Technical Committees
Section 6.7.
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Leading a Technical Committee

Each technical committee needs a definition of what it's for (why it exists and what it does), how it organizes what it does and how this fits into the larger scope of the project, and a list of specific tasks that individuals can do.

You'll want to develop three major documents defining the committee's work:

Charter Defines what the committee is for. It tells what the committee is responsible for doing, and what authority it has.
Work Breakdown Structure The Work Breakdown Structure (WBS) starts at the top of the task list -- the major goals of the committee. Then it breaks down the committee's work into ever-more-detailed chunks. When we get all these put together, anyone working on the program will see how what he's doing fits into the grand scheme of things. Each top-level item in the WBS ought to align to a statement in the committee's charter.

Task List The detailed list of tasks, aligned under the WBS. These tasks are defined at the level we will ask an individual to do something. It is essentially the lowest tier of the WBS.

Put these documents on line in your committee's web space. For more information about how to do that, see the notes about electronic communication and the ASI Web Management System in section 9 of the Artemis Data Book. Once you've got them on line, you'll want to make a regular habit of keeping them updated, so that everyone on your team knows what's going on.

The task list should include defining the WBS and the Task List, and even developing the organization's charter. Just figuring out what needs to be done is half the job, so the committee chairmen should use all the brainpower and talent available to the team when writing these documents.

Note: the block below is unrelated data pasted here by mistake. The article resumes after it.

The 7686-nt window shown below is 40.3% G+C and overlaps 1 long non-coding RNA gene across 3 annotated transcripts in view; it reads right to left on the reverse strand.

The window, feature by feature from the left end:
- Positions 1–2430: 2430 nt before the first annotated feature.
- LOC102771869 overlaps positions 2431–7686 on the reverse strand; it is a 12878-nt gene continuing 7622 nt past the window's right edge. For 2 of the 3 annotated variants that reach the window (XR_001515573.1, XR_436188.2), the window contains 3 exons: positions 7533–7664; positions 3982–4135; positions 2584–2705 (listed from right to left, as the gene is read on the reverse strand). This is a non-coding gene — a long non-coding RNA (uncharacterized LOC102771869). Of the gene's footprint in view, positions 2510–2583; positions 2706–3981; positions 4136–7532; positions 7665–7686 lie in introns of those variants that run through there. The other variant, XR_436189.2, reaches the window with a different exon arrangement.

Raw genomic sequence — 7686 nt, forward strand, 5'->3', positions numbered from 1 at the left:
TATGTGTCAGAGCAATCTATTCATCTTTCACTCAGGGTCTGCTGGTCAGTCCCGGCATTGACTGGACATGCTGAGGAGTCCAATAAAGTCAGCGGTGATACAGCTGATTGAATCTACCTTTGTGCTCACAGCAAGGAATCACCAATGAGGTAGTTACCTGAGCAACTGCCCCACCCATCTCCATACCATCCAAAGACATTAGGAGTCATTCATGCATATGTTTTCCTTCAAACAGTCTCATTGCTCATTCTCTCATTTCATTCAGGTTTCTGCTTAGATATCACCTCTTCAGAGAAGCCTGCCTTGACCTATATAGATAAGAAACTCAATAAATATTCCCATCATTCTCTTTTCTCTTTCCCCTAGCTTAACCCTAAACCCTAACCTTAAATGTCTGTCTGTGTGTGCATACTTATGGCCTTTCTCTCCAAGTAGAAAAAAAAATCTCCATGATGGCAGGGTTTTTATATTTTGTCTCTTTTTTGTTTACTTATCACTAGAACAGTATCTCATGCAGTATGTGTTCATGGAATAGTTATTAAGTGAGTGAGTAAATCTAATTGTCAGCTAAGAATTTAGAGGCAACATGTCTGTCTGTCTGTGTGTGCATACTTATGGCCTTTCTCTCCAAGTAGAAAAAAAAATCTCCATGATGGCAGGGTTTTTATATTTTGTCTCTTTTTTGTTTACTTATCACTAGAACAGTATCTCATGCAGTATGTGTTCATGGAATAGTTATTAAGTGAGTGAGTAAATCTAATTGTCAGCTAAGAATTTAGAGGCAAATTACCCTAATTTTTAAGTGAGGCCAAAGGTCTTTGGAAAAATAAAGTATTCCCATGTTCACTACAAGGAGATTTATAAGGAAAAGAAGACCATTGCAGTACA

Some folks are good at this; many are not. Don't worry if you're in a leadership role but working out these task plans isn't your bag. Out there in big business, the President of the company doesn't do these things. He has a staff of people to do it; and if they're smart, they go through the whole organization chart so that the real experts are contributing to the definition of work for their team.

At McDonnell Douglas there is an unofficial group of guys who are really good at this. They wander from project to project, getting it all set up. After that it's much easier for the individual organizations to keep their task plans updated.

That's the essence of leadership and team participation: Use the best talent you have available to get the job done. Your role as a team leader is to:

If everyone on your team is completely befuddled by the idea of writing charters and work breakdown structures and task definitions, it's always fair game to go recruiting for help among the larger population. Just post in the osf-team-leads list, or even on artemis-list, asking for help.

Don't forget to include your name and email address in the body of your message, because the mailing lists (especially artemis-list) sometimes hide that information.

I expect that people will be delighted to help out with this. If enough of the team leads ask, we might even see a team of task-planning experts coalesce among those who are not currently participating.

Also, if you need administrative support to keep track of all these things, don't hesitate to post a note asking for volunteers. Let me encourage you to ask for administrative support; besides making your life easier, it creates a position for folks who aren't into the nitty-gritty technical details. We've written some detailed descriptions of responsibility and authority for existing administrative support positions which you might use as a guide.

If there are tools and resources you need besides the general forums like artemis-list and asi-osf-leads, don't hesitate to ask. The Electronic Communications Technical Committee has already developed the most powerful electronic communication tools that exist today, so there's a good chance they either already created what you need, or they will be able to build new tools that will make the job easier. Besides, the worst answer you can get is that we don't yet have the resources you need.

Technical Committees

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